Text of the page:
Data Story

This story will walk you through who lives here, who works here, about some of their educational experiences, and health outcomes. We also highlight why these data are important and how you can use them.

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Connecticut consists of 169 towns.

Who Lives Here?

With about 3,600,000 people, Connecticut is the second most populous state in New England.

Population by Age

Population data help us understand the ages and stages of Connecticut residents. When we understand who we are, we can guide and direct services and supports based on need. About 24% of Connecticut residents are under the age of 20.

  • 868,000 of the state's population, or about 24%, are youth under the age of 20.
  • 39%, or nearly 1,400,000 residents, are considered "prime working age", that is, adults between 25 and 54 years old.

Population by Race/Ethnicity

  • We combined people of all races who self-identified their Hispanic ethnicity under Hispanic or Latino group, and subtracted the respective counts from all races. This way, we did not double count, and all 6 groups in the chart above sum up to the total state population.
  • Similarly, none of the races overlap with Two or More Races group.
  • 68%, or about 2 in 3 people living in Connecticut are self-identified as White alone.
  • 15% of Connecticut residents are self-identified as Hispanic/Latino of any race, and 10% are self-identified as Black alone.

Share of Young People by Race/Ethnicity

The share of young people (under the age of 20) for each ethnicity varies.

  • 22% of White population, 28% of Black population, and 35% of Hispanic population are young people.
  • 53% of residents who belong to two or more races are under the age of 20.

40% of the residents under the age of 20 are children of color. The future of the state population will be more diverse than current day.

Children in Poverty

Child poverty rate among children of color is much higher than that among white children.

In Connecticut,
  • 29% of Hispanic children;
  • 26% of Black children;
  • 18% of children of two or more races;
  • 7.5% of Asian children, and
  • 5.5% of White children live at or below poverty line.

Explore poverty data by town at


of Hispanic children in Connecticut live
at or below poverty line, compared to 5.5% of white children


Median Income

Cost-burdened Households

Percent of Households in Each Town


Unemployment rates provide some idea of whether people are actively working.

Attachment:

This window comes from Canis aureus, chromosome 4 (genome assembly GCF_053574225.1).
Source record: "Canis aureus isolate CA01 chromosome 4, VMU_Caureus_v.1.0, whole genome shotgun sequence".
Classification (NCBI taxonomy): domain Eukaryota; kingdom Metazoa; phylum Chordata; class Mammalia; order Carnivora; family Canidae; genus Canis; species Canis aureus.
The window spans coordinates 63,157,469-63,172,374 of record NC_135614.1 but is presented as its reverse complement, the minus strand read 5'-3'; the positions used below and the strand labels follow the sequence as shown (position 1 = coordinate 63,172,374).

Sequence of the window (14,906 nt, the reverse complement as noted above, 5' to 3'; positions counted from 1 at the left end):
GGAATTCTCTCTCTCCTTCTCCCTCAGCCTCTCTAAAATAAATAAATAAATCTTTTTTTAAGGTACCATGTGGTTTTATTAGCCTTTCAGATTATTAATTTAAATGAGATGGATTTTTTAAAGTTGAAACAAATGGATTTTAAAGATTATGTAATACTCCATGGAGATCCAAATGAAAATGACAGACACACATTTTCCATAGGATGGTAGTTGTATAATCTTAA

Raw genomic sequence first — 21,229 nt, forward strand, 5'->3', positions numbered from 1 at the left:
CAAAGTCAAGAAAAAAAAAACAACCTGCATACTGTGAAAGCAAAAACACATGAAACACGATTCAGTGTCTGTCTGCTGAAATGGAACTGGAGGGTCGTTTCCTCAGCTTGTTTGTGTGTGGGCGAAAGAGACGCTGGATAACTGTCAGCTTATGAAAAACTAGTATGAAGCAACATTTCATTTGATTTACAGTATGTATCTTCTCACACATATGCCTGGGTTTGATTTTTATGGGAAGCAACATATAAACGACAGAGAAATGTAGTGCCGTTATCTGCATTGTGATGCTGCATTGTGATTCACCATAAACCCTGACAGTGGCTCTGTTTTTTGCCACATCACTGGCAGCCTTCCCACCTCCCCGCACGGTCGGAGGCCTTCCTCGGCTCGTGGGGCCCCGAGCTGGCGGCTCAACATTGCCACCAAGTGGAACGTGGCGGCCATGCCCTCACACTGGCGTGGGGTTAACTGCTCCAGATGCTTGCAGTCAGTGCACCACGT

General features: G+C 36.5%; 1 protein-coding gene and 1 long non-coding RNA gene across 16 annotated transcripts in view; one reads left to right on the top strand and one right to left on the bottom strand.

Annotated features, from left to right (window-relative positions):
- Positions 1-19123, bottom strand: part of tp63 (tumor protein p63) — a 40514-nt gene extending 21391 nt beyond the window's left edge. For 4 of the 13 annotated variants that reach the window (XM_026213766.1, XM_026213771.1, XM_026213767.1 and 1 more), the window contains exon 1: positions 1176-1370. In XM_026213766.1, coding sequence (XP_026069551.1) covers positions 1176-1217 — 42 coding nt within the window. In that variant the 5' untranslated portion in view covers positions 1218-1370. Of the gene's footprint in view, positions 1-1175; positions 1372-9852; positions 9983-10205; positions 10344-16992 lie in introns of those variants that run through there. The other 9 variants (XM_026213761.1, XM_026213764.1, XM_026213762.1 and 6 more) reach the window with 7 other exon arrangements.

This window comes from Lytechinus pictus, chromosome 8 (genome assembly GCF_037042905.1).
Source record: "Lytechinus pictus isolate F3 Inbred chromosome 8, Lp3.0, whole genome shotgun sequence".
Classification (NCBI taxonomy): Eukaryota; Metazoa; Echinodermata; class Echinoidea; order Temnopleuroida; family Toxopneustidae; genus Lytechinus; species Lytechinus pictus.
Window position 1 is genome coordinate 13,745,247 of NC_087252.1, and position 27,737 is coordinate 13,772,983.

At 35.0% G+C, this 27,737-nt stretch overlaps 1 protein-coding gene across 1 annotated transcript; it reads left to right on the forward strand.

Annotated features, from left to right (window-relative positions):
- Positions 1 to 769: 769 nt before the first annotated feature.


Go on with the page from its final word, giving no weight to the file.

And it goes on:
There are about 1,950,000 people, or 54% of the total population that are considered in the labor force. Of those, about 1,827,000 are employed, and 78,000 (or 4%) are unemployed.

Single-Parent Families

Households with one parent are at a disadvantage in a few ways when compared with two-parent households. There are fewer earners which means less income to spend on basic needs. There is a greater need for childcare to make sure adults can work and childcare comes at a great cost. Explore single-parent families data on


or 462,000 families in Connecticut are single-parent

New London, New Haven, Windham, and Hartford have some of the highest single-parent family rates in Connecticut, all exceeding 50%.

In Goshen, Roxbury, Union, Salisbury, Weston, Avon, Sharon, and New Hartford, Columbia, Franklin, Darien, and Simsbury, the rate does not exceed 10%.


of families in Hartford are single-parent


In , there were

students enrolled in public schools in Connecticut.

Enrollment by Race/Ethnicity

Suspension Rates by Race/Ethnicity

Bullying Incidents

In , there were

reported and substantiated bullying incidents in Connecticut.

View Bullying data on

Disengaged Youth

Disengaged youth are those between 16 and 19 who are not enrolled in school, not employed and/or not in the labor force. This is an indicator about how our youth are doing transitioning into adulthood. These youth are at a higher risk for risky behavior and may have emotional deficits compared to their peers.

In Connecticut, 4.5% of female youth and 5.5% of male youth are considered disengaged.





Federally Subsidized Housing in Connecticut

The map shows housing units that participate in at least one subsidy program, according to the National Housing Preservation Database. This is not an exhaustive list of affordable housing units in Connecticut.

Equalized Net Grand List

The Net Grand List is an aggregate of the assessed value of taxable property in the town. The Office of Policy and Management (OPM) equalizes each town's grand list since valuations occur once every four years. Thus the value of a town that recently went through an assessment could vary from a town that is several years away from its last valuation.